Originally posted by bigfatfurrytexan

trichinosis. that is what they are trying to kill.

that is why they say it is eradicated in our food supply. "food supply" means you have the USDA stamp on your meat.

And don't let health inspectors find non-usda stamped meat in a restaurant. you are made to either destroy it in front of them, or surrender it. know someone who had a bbq place with a freezer in the far back that wasn't used. so they turned it on and stored family deer meat in it. cost them a hefty fine, and all their venison.


Good thing too.

Otherwise I might have been killed by fraudulent deer meat.

In fact, it probably wasn't deer meat, it was probably chopped up bits of aborted babies laced with AIDS.




edit on 17-9-2010 by mnemeth1 because: (no reason given)



LOL, well...it wasn't on the menu. They just didn't have big, huge, walk in freezers at their house. when they bought the bbq place, they shut that freezer down when they brought in some inventory management tools. last November they just ended up with a lot of deer, and wanted to store it.

sucks to be them.



posted on Sep, 17 2010 @ 05:41 PM
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Well, the statists better not come around my area in the fall.

We get together and OOOPS, we make our own meat products.

Wow, and no one DIES! I might die if I do not eat meat that has not been irradiated, drenched with chemicals, etc etc etc.

I cannot remember the chemicals they drenched them with, saw it on Discovery, but I would rather not eat meat drenched with chemicals in the mass slaughter house run today.

I actually miss slaughtering our own meat, quartering and then bringing it to our area's meat prep locations. You still find them in rural areas. Especially where there is still deer hunting seasons and the like.

Plus a few of us still get together in the fall and have smoking parties. We pool the meat, get some pork and spices, then prep all the meat and then smoke it.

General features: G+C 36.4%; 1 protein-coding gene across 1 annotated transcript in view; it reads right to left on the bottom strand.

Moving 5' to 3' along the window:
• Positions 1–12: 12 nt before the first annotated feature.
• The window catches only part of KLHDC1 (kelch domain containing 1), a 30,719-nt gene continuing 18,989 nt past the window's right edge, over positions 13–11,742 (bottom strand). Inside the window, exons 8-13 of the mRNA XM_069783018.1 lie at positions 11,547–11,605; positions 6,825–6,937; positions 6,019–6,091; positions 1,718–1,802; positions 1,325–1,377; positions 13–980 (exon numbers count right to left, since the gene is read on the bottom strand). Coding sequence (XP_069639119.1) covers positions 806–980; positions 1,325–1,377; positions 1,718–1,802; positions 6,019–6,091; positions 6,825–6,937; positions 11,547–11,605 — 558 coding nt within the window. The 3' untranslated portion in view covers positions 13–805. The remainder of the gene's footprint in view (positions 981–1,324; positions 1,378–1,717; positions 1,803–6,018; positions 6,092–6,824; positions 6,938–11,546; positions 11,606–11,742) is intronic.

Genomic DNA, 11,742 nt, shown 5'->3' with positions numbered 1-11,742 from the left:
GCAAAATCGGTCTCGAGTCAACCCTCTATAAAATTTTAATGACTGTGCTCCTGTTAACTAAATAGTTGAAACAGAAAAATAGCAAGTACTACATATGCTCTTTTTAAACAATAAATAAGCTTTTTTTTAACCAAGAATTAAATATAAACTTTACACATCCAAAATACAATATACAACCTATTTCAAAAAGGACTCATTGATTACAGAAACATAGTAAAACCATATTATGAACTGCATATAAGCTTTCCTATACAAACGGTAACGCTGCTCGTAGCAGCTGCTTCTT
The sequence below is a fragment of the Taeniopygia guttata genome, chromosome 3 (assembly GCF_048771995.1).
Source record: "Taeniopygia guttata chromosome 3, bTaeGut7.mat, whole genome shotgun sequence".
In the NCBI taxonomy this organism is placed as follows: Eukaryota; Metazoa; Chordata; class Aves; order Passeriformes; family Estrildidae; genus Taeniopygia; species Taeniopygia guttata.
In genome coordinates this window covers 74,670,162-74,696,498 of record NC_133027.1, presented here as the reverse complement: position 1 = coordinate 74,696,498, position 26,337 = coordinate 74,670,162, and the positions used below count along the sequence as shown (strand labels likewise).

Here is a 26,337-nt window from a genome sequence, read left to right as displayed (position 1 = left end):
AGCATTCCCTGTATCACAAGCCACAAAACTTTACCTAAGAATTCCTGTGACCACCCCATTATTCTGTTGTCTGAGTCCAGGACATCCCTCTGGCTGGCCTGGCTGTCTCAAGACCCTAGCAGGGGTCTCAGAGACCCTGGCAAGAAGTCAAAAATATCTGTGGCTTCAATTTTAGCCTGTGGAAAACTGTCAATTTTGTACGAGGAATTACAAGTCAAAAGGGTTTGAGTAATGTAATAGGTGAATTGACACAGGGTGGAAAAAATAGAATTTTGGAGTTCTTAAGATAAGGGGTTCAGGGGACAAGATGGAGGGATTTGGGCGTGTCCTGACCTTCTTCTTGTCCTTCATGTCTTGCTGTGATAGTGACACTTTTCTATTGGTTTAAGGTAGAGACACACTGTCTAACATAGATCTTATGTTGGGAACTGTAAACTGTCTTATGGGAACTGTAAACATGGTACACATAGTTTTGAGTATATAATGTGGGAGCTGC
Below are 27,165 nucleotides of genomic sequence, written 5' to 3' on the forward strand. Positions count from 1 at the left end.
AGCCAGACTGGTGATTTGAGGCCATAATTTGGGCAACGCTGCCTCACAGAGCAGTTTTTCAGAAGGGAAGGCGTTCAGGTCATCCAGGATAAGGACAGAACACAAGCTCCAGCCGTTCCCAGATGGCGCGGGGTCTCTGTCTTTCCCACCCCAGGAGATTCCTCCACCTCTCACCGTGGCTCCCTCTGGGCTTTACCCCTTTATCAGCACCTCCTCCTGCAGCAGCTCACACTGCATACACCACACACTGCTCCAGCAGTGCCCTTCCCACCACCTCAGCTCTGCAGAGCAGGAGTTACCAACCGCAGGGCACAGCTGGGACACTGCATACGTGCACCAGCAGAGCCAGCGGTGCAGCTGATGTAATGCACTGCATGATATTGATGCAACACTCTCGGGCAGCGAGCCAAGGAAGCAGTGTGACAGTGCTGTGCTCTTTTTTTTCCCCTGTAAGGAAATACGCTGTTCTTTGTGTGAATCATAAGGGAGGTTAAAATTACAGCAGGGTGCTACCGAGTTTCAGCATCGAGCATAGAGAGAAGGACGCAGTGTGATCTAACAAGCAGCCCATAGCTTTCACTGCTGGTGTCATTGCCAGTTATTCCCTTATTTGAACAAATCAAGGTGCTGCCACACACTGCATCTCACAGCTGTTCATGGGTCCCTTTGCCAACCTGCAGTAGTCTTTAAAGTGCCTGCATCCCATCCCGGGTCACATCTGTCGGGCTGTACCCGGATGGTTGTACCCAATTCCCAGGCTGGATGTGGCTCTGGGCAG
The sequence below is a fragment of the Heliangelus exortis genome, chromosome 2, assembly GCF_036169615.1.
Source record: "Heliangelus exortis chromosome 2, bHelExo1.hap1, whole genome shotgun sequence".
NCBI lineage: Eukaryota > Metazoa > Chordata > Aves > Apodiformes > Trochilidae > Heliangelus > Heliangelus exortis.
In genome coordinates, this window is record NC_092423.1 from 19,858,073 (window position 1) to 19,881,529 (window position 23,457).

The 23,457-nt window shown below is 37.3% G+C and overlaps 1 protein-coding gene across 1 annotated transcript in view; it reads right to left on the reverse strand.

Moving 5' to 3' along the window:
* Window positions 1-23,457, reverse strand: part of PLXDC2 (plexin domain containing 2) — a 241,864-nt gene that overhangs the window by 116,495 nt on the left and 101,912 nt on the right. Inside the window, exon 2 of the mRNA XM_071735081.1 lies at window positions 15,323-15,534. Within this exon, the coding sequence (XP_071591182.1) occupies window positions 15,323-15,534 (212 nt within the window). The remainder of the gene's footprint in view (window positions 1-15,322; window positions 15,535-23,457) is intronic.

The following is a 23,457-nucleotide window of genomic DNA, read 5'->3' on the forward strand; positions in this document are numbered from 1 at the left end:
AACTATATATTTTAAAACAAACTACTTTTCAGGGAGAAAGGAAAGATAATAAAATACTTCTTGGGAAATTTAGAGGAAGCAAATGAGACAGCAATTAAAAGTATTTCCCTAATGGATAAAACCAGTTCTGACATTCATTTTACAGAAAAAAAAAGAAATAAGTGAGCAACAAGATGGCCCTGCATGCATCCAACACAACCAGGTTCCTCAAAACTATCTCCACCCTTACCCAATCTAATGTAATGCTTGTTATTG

I tell you, when you eat home prepped meats compared to what you get in the mega grocers, you can never eat another large meat processor's product without telling the difference.

You can never tell how much meat you are getting in those cold cuts you get. How much is meat, binders, lips, anus, hooves, mice, rats.

Clip from Monty Python, to get you in the mood.


Go to 2:30 to see the skit.

M: Aaw, you're always complainin'!
K: Wha's for afters?
M: Rat cake, rat sorbet, rat pudding, or strawberry tart.
K: (eyes lighting up) Strawberry tart?
M: Well, it's got *some* rat in it.
K: 'Ow much?
M: Three. A lot, really.
K: Well, I'll have a slice without so much rat in it.
voice over: One slice of strawberry tart without so much rat in it later:






posted on Sep, 17 2010 @ 05:48 PM
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reply to post by saltheart foamfollower
 


The statists only care if you try to sell that delicious homemade meat.

If you were to sell it, you might compete with some mega-corporations union workers... and that would be a tragedy.

Hence, all homemade products must be banned and anyone that tries to sell them should have their testis ripped off with a pair of pilers.



posted on Sep, 17 2010 @ 05:54 PM
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reply to post by mnemeth1
 


What they do not know, will not hurt them!

Gotta love "black" Markets.



posted on Sep, 17 2010 @ 11:12 PM
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So few responses to such a masterpiece of an article.

I am disappointed.

IT IS OK TO CHANGE YOUR BELIEF SYSTEMS

I WILL NOT MOCK YOU

Some day, I hope to come into this forum and find everyone believing that violence is wrong.

When that day comes, my work here is finished and I shall move on to spread the message of peace somewhere else.



posted on Sep, 18 2010 @ 12:07 AM
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reply to post by mnemeth1
 


You've got to be kidding me. You would voluntary support child labor?

Some of the stuff I read on here just makes me go "huh?" half the time and not in a good way. Did I stumble upon some Reagan utopia?



posted on Sep, 18 2010 @ 12:26 AM
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Originally posted by The Sword
reply to post by mnemeth1
 


You've got to be kidding me. You would voluntary support child labor?

Some of the stuff I read on here just makes me go "huh?" half the time and not in a good way. Did I stumble upon some Reagan utopia?


I would support businesses giving jobs to people who want them.